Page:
Great Basin Naturalist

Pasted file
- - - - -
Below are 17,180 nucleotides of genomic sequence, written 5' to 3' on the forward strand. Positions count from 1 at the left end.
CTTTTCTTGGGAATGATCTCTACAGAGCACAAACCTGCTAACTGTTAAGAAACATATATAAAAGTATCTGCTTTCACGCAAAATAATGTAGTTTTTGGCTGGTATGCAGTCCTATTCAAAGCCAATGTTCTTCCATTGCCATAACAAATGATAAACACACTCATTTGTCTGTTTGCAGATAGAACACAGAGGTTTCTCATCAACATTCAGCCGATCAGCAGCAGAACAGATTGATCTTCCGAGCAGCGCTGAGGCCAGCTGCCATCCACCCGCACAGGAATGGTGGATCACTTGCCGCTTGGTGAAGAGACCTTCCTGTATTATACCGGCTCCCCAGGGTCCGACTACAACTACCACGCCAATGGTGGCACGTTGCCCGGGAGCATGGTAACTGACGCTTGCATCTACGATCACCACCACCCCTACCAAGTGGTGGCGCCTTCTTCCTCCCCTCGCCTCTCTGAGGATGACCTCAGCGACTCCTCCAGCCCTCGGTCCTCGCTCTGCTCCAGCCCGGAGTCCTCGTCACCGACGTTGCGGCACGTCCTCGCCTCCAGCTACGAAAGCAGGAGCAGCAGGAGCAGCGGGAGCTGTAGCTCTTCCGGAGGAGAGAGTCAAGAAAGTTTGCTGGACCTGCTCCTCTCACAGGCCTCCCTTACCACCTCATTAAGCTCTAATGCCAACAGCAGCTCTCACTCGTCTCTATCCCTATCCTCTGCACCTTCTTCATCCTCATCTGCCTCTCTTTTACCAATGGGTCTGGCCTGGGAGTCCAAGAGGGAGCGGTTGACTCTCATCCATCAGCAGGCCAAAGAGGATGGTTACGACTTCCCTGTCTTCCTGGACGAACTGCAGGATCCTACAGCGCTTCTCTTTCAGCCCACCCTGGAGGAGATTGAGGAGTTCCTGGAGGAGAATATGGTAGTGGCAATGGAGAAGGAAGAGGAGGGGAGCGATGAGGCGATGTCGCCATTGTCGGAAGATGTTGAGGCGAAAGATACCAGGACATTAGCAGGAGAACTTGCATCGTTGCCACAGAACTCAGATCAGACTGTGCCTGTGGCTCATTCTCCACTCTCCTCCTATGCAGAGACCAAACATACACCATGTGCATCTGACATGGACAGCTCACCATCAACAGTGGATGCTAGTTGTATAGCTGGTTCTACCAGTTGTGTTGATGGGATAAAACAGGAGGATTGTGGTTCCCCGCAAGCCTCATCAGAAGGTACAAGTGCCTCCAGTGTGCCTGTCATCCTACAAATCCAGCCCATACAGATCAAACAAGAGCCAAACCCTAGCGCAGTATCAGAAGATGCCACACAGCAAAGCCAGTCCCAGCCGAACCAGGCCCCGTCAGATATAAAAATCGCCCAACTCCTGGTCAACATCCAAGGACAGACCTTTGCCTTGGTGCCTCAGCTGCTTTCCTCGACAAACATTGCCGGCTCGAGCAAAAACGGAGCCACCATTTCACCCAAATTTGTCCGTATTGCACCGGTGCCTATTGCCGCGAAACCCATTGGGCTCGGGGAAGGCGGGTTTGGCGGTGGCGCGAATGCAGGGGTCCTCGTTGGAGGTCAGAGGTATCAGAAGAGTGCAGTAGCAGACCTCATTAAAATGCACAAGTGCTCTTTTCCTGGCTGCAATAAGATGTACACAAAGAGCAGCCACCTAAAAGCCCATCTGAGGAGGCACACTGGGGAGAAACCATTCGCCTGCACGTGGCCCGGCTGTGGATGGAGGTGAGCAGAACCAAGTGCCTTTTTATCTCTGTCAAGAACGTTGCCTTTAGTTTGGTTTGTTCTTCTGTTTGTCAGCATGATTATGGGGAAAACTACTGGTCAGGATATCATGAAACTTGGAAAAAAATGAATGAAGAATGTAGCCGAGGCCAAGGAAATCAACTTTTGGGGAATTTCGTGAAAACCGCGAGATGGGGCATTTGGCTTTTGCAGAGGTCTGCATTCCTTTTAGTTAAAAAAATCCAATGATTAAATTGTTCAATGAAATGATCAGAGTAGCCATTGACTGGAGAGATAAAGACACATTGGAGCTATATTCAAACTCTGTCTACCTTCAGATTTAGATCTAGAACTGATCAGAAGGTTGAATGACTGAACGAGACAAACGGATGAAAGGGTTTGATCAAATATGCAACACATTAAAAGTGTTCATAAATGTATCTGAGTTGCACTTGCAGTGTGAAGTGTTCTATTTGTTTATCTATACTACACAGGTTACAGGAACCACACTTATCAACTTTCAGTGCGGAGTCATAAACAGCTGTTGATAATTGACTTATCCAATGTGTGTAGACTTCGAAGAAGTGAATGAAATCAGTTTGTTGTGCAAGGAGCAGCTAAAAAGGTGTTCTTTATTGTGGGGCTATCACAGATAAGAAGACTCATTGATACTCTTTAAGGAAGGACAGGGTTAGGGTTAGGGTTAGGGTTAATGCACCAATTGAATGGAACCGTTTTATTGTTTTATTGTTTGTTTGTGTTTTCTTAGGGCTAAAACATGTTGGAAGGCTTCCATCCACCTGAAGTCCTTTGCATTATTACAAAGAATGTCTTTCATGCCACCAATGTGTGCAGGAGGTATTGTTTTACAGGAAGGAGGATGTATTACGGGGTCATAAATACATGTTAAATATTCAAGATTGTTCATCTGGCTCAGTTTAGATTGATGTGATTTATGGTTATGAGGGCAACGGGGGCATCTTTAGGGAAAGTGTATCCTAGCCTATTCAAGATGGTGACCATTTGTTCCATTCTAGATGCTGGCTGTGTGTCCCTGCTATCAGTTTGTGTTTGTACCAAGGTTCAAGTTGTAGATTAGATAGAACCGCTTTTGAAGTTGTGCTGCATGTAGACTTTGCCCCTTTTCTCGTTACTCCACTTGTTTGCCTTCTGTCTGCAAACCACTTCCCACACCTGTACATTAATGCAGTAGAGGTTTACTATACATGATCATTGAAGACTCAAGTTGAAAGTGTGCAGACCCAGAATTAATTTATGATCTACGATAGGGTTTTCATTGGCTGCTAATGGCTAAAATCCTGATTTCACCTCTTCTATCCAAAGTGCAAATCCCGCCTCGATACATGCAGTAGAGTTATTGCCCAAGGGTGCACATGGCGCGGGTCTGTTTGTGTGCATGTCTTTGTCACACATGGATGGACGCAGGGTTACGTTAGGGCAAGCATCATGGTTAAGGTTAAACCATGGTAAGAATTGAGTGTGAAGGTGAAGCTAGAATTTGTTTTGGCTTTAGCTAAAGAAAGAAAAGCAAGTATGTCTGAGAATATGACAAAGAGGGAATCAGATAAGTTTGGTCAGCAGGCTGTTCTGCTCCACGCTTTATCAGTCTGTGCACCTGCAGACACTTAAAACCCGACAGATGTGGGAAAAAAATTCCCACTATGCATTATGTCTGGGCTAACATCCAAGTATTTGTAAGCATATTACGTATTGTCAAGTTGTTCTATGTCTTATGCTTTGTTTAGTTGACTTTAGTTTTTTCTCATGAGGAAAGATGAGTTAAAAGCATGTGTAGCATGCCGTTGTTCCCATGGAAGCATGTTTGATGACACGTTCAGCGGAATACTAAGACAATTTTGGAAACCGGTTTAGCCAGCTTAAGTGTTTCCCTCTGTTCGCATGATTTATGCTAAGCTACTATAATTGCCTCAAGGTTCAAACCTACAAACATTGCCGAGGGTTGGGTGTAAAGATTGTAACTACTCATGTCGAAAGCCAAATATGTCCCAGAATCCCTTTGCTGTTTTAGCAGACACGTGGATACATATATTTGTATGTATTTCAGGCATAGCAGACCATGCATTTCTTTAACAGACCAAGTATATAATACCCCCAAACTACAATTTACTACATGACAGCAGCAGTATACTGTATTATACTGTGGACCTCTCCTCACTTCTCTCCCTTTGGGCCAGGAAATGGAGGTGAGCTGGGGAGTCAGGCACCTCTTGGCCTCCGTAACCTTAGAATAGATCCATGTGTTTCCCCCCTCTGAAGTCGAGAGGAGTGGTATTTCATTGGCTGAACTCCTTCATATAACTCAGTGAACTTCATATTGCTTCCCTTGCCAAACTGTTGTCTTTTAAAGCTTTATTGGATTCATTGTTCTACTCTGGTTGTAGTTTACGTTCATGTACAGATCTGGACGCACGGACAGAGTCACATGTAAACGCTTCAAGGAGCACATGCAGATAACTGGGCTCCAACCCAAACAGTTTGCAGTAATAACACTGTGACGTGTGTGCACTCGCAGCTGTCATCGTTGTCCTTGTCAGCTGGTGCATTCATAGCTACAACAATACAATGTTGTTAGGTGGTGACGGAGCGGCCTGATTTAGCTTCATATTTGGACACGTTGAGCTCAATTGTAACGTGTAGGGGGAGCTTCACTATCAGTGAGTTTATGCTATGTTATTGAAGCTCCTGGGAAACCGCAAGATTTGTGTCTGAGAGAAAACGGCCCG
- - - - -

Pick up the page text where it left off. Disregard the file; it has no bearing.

In both field and greenhouse studies, cyanobacterial and cyanolichens of cold-temperature deserts often enhance growth and essential uptake by associated herbs. That effect is associated with better seedling establishment and larger seedlings. The following are possible mechanisms for these effects: (1) the microbiota concentrate essential elements in available forms in soil surface layers, (2) the microbial surface covers are usually darker colored than the soil itself and produce warmer soils during cool seasons when soil water is most available, (3) the gelatinous sheaths of several cyanobacterial genera common on alkaline deserts contain chelating compounds, and (4) conditions that favor persistent microbial growths on soil surfaces also favor maintenance of larger populations of microorganisms that form mycorrhizal and/or rhizosheath associations with seed plants. There is evidence that associated animals may be nutritionally benefited by the enhanced mineral content of forage plants growing in well-developed cyanobacterial crusts.